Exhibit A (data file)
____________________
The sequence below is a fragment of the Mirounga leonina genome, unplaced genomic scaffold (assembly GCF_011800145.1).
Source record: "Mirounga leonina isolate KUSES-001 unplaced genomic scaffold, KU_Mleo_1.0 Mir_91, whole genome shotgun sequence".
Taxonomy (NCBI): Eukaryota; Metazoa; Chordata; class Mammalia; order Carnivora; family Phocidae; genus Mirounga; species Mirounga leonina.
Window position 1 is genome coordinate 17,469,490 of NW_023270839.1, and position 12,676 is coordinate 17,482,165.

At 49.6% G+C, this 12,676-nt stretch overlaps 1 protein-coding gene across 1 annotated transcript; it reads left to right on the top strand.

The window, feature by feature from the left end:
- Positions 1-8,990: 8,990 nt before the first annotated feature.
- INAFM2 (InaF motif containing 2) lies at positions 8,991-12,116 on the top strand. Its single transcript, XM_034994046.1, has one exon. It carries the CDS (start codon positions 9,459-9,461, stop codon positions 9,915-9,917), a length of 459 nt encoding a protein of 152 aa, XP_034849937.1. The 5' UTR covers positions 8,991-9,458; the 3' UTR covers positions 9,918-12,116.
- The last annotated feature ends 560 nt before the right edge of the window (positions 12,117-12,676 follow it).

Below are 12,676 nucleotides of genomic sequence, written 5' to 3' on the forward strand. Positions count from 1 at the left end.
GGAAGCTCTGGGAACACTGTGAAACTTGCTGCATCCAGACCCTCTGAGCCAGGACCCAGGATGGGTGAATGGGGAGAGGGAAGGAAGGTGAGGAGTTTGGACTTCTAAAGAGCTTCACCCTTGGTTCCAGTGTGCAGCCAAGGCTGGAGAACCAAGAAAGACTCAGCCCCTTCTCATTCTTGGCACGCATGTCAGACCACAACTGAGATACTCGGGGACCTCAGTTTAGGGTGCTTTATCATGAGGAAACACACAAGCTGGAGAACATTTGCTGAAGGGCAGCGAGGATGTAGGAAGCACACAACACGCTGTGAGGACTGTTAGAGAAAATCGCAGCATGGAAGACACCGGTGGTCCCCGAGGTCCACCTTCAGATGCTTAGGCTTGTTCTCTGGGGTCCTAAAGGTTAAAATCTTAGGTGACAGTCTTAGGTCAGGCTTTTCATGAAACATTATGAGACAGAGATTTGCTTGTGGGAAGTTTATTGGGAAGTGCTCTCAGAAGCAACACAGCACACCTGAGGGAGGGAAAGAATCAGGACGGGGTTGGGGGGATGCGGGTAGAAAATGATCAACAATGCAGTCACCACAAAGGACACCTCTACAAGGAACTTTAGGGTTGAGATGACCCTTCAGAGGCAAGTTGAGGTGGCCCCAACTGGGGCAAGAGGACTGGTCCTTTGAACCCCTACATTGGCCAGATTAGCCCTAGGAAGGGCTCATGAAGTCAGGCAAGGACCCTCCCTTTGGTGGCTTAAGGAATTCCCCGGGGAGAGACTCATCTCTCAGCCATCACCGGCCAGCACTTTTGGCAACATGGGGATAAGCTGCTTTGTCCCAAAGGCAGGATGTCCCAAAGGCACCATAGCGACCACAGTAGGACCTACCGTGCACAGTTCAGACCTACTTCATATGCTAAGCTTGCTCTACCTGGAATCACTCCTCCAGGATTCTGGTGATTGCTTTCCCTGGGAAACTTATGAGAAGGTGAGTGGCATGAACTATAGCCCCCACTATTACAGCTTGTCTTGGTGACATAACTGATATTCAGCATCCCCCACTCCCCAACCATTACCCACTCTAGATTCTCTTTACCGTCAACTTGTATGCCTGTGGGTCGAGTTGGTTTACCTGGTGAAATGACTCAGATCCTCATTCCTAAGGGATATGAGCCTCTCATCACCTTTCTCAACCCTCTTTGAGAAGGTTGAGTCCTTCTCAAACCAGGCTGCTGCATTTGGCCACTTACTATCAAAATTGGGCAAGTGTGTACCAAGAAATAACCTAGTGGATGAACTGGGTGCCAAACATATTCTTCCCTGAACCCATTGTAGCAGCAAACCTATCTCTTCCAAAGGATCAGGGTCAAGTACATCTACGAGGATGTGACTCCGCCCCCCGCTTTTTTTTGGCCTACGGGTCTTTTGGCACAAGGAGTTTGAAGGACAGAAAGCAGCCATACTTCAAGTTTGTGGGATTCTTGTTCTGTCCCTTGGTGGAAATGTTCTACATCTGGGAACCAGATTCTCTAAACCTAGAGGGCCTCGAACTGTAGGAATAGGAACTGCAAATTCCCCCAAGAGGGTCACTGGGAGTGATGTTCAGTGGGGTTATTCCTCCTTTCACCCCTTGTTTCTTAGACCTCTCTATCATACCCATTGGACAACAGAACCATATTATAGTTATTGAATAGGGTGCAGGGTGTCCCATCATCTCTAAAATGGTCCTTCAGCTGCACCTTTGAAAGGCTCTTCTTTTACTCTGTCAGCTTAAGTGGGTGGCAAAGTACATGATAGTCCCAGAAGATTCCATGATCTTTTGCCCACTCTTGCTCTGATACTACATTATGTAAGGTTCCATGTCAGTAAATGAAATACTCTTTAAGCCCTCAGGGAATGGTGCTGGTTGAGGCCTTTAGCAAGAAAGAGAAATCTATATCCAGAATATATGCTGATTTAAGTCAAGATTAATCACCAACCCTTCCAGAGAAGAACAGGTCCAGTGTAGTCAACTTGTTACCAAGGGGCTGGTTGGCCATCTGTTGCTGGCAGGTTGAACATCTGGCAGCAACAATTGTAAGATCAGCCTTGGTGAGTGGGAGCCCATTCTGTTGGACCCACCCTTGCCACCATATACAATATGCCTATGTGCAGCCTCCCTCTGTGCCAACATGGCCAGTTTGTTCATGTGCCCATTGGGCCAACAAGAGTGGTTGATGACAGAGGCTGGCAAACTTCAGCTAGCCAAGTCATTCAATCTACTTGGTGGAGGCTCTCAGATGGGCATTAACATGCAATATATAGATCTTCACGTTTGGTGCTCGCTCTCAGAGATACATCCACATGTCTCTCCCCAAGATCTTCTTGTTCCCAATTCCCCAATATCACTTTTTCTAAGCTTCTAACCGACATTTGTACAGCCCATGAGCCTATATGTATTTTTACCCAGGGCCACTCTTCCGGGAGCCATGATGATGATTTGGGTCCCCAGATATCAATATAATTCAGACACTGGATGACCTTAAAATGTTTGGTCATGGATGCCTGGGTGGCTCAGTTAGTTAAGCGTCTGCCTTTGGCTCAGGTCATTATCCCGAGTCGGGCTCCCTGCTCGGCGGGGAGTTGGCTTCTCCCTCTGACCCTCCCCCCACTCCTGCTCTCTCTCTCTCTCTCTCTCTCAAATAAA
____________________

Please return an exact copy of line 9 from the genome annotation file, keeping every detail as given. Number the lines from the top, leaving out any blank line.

- The last annotated feature ends 560 nt before the right edge of the window (positions 12,117-12,676 follow it).